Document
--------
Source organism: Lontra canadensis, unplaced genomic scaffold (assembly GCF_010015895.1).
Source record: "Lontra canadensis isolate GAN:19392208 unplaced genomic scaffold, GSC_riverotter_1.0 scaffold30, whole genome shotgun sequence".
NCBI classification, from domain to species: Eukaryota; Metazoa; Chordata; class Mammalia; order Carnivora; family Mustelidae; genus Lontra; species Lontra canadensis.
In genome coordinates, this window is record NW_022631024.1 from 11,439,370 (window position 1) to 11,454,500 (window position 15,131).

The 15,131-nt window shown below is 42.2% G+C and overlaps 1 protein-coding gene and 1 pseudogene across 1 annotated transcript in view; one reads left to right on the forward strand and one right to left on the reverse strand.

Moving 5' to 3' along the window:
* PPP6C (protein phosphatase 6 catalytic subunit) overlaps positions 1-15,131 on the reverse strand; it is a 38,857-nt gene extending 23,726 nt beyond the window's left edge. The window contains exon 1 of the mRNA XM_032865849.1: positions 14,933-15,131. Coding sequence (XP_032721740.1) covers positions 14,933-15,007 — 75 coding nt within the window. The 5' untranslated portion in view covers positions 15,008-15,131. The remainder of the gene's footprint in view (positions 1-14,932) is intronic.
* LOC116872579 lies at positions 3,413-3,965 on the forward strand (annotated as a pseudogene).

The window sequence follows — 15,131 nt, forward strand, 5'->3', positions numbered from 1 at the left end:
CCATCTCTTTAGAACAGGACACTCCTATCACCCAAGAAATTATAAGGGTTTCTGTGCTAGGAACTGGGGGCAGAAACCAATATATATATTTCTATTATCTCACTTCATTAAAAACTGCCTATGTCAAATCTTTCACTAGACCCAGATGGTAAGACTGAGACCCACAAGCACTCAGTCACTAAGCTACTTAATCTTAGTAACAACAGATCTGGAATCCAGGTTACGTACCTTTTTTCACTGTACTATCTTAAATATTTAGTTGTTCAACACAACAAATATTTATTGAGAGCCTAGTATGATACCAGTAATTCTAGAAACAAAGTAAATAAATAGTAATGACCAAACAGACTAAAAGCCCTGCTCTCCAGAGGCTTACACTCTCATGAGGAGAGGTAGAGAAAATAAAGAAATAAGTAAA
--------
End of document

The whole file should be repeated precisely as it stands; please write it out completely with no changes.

Source organism: Lontra canadensis, unplaced genomic scaffold (assembly GCF_010015895.1).
Source record: "Lontra canadensis isolate GAN:19392208 unplaced genomic scaffold, GSC_riverotter_1.0 scaffold30, whole genome shotgun sequence".
NCBI classification, from domain to species: Eukaryota; Metazoa; Chordata; class Mammalia; order Carnivora; family Mustelidae; genus Lontra; species Lontra canadensis.
In genome coordinates, this window is record NW_022631024.1 from 11,439,370 (window position 1) to 11,454,500 (window position 15,131).

The 15,131-nt window shown below is 42.2% G+C and overlaps 1 protein-coding gene and 1 pseudogene across 1 annotated transcript in view; one reads left to right on the forward strand and one right to left on the reverse strand.

Moving 5' to 3' along the window:
* PPP6C (protein phosphatase 6 catalytic subunit) overlaps positions 1-15,131 on the reverse strand; it is a 38,857-nt gene extending 23,726 nt beyond the window's left edge. The window contains exon 1 of the mRNA XM_032865849.1: positions 14,933-15,131. Coding sequence (XP_032721740.1) covers positions 14,933-15,007 — 75 coding nt within the window. The 5' untranslated portion in view covers positions 15,008-15,131. The remainder of the gene's footprint in view (positions 1-14,932) is intronic.
* LOC116872579 lies at positions 3,413-3,965 on the forward strand (annotated as a pseudogene).

The window sequence follows — 15,131 nt, forward strand, 5'->3', positions numbered from 1 at the left end:
CCATCTCTTTAGAACAGGACACTCCTATCACCCAAGAAATTATAAGGGTTTCTGTGCTAGGAACTGGGGGCAGAAACCAATATATATATTTCTATTATCTCACTTCATTAAAAACTGCCTATGTCAAATCTTTCACTAGACCCAGATGGTAAGACTGAGACCCACAAGCACTCAGTCACTAAGCTACTTAATCTTAGTAACAACAGATCTGGAATCCAGGTTACGTACCTTTTTTCACTGTACTATCTTAAATATTTAGTTGTTCAACACAACAAATATTTATTGAGAGCCTAGTATGATACCAGTAATTCTAGAAACAAAGTAAATAAATAGTAATGACCAAACAGACTAAAAGCCCTGCTCTCCAGAGGCTTACACTCTCATGAGGAGAGGTAGAGAAAATAAAGAAATAAGTAAA